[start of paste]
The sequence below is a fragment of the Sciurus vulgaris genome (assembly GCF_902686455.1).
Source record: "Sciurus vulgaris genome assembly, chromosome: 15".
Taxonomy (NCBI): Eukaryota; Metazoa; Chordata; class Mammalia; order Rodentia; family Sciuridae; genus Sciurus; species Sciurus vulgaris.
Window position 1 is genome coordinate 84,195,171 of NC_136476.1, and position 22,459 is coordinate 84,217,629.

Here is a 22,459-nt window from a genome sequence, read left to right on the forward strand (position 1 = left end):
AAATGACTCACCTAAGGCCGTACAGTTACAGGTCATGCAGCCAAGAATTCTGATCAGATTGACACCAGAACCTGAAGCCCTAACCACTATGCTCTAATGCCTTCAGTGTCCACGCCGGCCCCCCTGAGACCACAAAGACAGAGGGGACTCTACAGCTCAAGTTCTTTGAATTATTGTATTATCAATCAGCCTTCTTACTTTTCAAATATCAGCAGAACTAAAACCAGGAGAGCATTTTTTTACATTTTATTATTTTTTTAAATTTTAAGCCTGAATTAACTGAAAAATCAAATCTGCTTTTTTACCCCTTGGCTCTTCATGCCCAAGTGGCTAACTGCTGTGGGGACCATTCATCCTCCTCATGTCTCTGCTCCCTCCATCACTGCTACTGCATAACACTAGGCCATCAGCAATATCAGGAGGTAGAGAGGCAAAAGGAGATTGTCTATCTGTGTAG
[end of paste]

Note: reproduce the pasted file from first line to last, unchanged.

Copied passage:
The sequence below is a fragment of the Sciurus vulgaris genome (assembly GCF_902686455.1).
Source record: "Sciurus vulgaris genome assembly, chromosome: 15".
Taxonomy (NCBI): Eukaryota; Metazoa; Chordata; class Mammalia; order Rodentia; family Sciuridae; genus Sciurus; species Sciurus vulgaris.
Window position 1 is genome coordinate 84,195,171 of NC_136476.1, and position 22,459 is coordinate 84,217,629.

Here is a 22,459-nt window from a genome sequence, read left to right on the forward strand (position 1 = left end):
AAATGACTCACCTAAGGCCGTACAGTTACAGGTCATGCAGCCAAGAATTCTGATCAGATTGACACCAGAACCTGAAGCCCTAACCACTATGCTCTAATGCCTTCAGTGTCCACGCCGGCCCCCCTGAGACCACAAAGACAGAGGGGACTCTACAGCTCAAGTTCTTTGAATTATTGTATTATCAATCAGCCTTCTTACTTTTCAAATATCAGCAGAACTAAAACCAGGAGAGCATTTTTTTACATTTTATTATTTTTTTAAATTTTAAGCCTGAATTAACTGAAAAATCAAATCTGCTTTTTTACCCCTTGGCTCTTCATGCCCAAGTGGCTAACTGCTGTGGGGACCATTCATCCTCCTCATGTCTCTGCTCCCTCCATCACTGCTACTGCATAACACTAGGCCATCAGCAATATCAGGAGGTAGAGAGGCAAAAGGAGATTGTCTATCTGTGTAG